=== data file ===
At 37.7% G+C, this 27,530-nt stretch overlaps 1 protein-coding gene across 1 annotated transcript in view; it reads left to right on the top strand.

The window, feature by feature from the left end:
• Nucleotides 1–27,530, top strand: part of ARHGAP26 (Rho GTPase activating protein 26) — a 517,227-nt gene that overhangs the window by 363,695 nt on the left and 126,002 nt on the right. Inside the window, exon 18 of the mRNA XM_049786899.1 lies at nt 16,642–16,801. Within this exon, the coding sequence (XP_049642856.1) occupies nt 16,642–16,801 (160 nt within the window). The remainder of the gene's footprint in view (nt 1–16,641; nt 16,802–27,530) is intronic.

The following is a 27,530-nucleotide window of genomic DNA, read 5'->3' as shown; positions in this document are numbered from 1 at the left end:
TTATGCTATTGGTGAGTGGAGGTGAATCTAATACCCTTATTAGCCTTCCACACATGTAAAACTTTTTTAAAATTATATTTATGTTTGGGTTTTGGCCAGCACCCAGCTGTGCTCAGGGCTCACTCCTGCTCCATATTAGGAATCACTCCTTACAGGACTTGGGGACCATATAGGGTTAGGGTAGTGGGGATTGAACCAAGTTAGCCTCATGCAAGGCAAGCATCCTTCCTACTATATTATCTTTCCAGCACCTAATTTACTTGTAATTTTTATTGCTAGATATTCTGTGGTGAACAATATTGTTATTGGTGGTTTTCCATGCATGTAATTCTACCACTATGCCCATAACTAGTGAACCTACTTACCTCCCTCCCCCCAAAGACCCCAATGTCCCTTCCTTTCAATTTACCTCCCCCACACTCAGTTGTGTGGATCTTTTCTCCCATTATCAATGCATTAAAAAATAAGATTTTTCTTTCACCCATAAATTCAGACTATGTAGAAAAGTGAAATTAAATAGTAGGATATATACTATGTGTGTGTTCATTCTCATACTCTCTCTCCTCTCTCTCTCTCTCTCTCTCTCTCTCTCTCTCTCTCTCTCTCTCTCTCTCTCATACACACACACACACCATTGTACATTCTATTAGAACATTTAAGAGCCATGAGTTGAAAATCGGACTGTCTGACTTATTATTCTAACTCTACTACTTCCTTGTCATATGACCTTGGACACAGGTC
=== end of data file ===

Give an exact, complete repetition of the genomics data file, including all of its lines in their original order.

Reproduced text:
At 37.7% G+C, this 27,530-nt stretch overlaps 1 protein-coding gene across 1 annotated transcript in view; it reads left to right on the top strand.

The window, feature by feature from the left end:
• Nucleotides 1–27,530, top strand: part of ARHGAP26 (Rho GTPase activating protein 26) — a 517,227-nt gene that overhangs the window by 363,695 nt on the left and 126,002 nt on the right. Inside the window, exon 18 of the mRNA XM_049786899.1 lies at nt 16,642–16,801. Within this exon, the coding sequence (XP_049642856.1) occupies nt 16,642–16,801 (160 nt within the window). The remainder of the gene's footprint in view (nt 1–16,641; nt 16,802–27,530) is intronic.

The following is a 27,530-nucleotide window of genomic DNA, read 5'->3' as shown; positions in this document are numbered from 1 at the left end:
TTATGCTATTGGTGAGTGGAGGTGAATCTAATACCCTTATTAGCCTTCCACACATGTAAAACTTTTTTAAAATTATATTTATGTTTGGGTTTTGGCCAGCACCCAGCTGTGCTCAGGGCTCACTCCTGCTCCATATTAGGAATCACTCCTTACAGGACTTGGGGACCATATAGGGTTAGGGTAGTGGGGATTGAACCAAGTTAGCCTCATGCAAGGCAAGCATCCTTCCTACTATATTATCTTTCCAGCACCTAATTTACTTGTAATTTTTATTGCTAGATATTCTGTGGTGAACAATATTGTTATTGGTGGTTTTCCATGCATGTAATTCTACCACTATGCCCATAACTAGTGAACCTACTTACCTCCCTCCCCCCAAAGACCCCAATGTCCCTTCCTTTCAATTTACCTCCCCCACACTCAGTTGTGTGGATCTTTTCTCCCATTATCAATGCATTAAAAAATAAGATTTTTCTTTCACCCATAAATTCAGACTATGTAGAAAAGTGAAATTAAATAGTAGGATATATACTATGTGTGTGTTCATTCTCATACTCTCTCTCCTCTCTCTCTCTCTCTCTCTCTCTCTCTCTCTCTCTCTCTCTCTCTCTCTCTCATACACACACACACACCATTGTACATTCTATTAGAACATTTAAGAGCCATGAGTTGAAAATCGGACTGTCTGACTTATTATTCTAACTCTACTACTTCCTTGTCATATGACCTTGGACACAGGTC